Johann Sebastian Bach: Brandenburg Concerto No. 3

Many years ago, my daughter’s violin teacher, Mark Pfannschmidt, gave us a call. He wanted to know whether we could make use of some free tickets to a performance of the National Chamber Orchestra, with which he sometimes plays. Since the tickets ranged in price from $17 to $34, we jumped at the chance. The concert took place at the F. Scott Fitzgerald Center for the Performing Arts in Rockville, Maryland, which town–for some strange reason–is the final resting place for that writer and his wife, Zelda.

The National Chamber Orchestra which has since become The National Philharmonic is under the direction of Piotr Gajewski, who is also on the musical faculty at George Washington University in Washington, DC.  Gajewski also worked with a local youth orchestra that my daughter played with. I was pleasantly surprised to see the program featured two works by Bach, the Piano Concerto No. 4 in A and the third Brandenburg Concerto. My knowledge of the latter goes back to before high school, for I think it also appears on “Switched-On Bach.” But, I really fell in love with it when, on a visit to my friend Paul Mankowski’s house, I heard a recording of it conducted by Pablo Casals.

Bach wrote six concertos for the Margrave, Christian Ludwig of Brandenburg (Bavaria) in 1721. Supposedly he dedicated them to the Margrave in the hopes of gaining employment in Berlin with the Margrave’s orchestras, which was one of the finest in Europe at that time period. Unfortunately, the Margrave had asked him to compose them two years earlier, and by the time Bach presented them, his request for employment was ignored. Interesting to know that way back then they already used to say: “We’ll let you know.”
The term “concerto” originally meant a group of instruments playing together, but by Bach’s time it had evolved into a group of instruments playing in combination or alternating with a larger orchestra. It eventually came to be applied to a form with three movements for a single instrument, like a piano or violin, playing “against” an orchestra. In the third Brandenburg Concerto, Bach gives the focus to three groups–the violins, violas and cello–and puts a bass and harpsichord continuo behind them.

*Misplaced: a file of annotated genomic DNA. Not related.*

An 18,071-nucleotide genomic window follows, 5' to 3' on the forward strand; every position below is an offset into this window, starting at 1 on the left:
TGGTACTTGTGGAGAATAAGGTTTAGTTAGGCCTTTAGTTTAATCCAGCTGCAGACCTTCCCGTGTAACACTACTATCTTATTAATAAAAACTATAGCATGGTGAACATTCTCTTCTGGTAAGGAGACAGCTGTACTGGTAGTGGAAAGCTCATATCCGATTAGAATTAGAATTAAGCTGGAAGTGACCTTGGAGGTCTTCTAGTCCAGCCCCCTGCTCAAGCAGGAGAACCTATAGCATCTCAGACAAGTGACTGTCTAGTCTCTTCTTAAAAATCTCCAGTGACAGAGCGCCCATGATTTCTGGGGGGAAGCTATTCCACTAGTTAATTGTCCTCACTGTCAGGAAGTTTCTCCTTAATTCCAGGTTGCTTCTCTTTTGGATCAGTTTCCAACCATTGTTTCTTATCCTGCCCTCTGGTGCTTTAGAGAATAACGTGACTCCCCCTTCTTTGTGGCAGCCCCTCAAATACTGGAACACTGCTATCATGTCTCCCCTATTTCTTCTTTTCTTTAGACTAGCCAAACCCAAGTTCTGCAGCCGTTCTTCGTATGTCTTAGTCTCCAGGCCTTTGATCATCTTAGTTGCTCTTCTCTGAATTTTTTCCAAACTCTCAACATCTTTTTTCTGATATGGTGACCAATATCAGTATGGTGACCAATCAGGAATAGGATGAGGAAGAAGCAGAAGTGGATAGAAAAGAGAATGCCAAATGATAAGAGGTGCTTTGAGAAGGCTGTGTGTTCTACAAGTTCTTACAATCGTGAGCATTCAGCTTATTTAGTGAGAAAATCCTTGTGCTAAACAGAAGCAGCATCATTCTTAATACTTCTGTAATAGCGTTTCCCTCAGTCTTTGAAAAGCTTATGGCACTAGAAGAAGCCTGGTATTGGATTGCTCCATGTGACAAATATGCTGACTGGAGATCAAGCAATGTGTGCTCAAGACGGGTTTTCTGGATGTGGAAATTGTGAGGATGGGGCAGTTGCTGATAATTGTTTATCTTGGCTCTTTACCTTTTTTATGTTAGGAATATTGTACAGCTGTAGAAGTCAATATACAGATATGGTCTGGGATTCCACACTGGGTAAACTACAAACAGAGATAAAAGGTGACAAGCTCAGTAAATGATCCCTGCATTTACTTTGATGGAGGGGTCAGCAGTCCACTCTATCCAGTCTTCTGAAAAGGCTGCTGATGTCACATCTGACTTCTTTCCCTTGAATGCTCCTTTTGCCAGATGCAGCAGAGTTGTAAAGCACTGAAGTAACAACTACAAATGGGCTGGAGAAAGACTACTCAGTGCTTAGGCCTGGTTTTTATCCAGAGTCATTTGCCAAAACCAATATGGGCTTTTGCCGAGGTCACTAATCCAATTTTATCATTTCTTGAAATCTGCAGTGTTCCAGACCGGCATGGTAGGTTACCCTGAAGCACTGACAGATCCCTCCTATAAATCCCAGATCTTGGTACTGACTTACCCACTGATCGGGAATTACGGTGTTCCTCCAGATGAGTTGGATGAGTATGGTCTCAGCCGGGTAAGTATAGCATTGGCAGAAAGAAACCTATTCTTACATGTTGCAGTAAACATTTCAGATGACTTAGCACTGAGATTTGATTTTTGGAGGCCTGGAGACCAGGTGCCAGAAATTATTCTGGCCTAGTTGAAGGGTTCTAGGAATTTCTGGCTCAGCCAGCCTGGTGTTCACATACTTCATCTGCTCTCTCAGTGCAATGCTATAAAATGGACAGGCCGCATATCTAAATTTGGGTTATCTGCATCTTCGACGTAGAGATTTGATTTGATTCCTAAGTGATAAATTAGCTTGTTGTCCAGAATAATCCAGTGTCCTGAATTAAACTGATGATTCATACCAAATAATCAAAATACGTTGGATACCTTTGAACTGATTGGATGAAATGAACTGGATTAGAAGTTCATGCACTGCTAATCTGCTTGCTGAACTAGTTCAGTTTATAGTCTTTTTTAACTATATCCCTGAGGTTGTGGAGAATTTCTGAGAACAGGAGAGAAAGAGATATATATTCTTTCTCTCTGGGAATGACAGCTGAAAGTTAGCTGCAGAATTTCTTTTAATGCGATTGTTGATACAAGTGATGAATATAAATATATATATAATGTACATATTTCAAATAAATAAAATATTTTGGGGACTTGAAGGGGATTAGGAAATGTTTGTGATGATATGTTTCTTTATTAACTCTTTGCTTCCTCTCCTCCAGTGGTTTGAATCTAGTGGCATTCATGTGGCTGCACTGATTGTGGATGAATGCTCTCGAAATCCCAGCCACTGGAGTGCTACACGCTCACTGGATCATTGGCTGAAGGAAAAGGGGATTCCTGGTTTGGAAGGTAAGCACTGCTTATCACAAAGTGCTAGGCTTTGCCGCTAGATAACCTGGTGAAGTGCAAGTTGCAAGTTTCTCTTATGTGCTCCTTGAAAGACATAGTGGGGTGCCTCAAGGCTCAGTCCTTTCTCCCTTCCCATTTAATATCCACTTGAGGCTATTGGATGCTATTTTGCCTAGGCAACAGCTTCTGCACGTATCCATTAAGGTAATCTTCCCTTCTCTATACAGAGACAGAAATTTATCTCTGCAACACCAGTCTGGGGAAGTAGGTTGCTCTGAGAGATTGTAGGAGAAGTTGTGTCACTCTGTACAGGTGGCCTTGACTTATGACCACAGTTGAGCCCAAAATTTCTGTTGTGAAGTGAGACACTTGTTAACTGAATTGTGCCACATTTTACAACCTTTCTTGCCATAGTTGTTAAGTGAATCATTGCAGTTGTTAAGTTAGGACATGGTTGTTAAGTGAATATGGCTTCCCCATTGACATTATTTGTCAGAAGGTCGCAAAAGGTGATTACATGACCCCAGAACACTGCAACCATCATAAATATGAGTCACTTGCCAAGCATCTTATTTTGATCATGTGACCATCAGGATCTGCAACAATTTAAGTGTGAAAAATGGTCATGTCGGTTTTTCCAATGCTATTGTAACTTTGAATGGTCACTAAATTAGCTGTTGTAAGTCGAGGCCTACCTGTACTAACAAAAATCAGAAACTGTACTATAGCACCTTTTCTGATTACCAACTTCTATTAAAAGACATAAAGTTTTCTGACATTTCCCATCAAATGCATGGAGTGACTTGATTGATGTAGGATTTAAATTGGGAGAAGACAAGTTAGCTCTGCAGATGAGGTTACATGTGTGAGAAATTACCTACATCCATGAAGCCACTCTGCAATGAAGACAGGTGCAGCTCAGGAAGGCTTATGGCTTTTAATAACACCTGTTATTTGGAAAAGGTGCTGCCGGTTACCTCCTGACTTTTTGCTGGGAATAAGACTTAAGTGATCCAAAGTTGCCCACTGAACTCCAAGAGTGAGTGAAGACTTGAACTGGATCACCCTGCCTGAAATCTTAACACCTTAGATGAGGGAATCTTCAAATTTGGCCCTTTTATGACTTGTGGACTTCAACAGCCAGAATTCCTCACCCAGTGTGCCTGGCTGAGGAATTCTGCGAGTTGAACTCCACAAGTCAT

Though I’ve listened to this piece countless times, that night was the first time I’d ever seen it performed live. It adds such a dimension to see how a melody will start with one group of instruments, move to a second, and finally end up in the third. In a way Bach pioneered this technique and it gave rise to new forms-trios, quartets, quintets, and other chamber arrangements.

Bach’s Brandenburg Concerto Number 3 has just two real movements. There is a brief interlude, called adagio between the two allegro movements, but it only consists of two notes. On some recordings, you will hear that expanded with an improvisational piece given to the harpsichord. That was the case on my old Casals recording.
The first and last movements of the Brandenburg Concerto Number 3 live up to the “happy” label. (Allegro means happy in Italian.) Both also have strong beats, which (and I’m not sure if this is “cultured” behavior) make me tap my feet along with them.

The reason Bach wanted to get a job with the Margrave’s orchestra, had to do with his dissatisfaction composing liturgical music, which he had to do as a choir master. At the age of 36, when he composed them, perhaps he was having a midlife crisis, and wanted to follow his bliss. The Third Brandenbug Concerto, therefore, is that much more remarkable because it has none of the whining, self-pitying tone of the modern, balding men stuck in dead-end jobs. It soars! And how much more fun we would all have if we did, too

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About kurtnemes
Writer and Education Professional. Specialties include Ethics, Personal Memoir, Classical music, Tai Chi, Stress Reduction, Meditation, Coping, Classical Music, Aging, Love, Joy, Compassion and Equanimity (& what interests me.)

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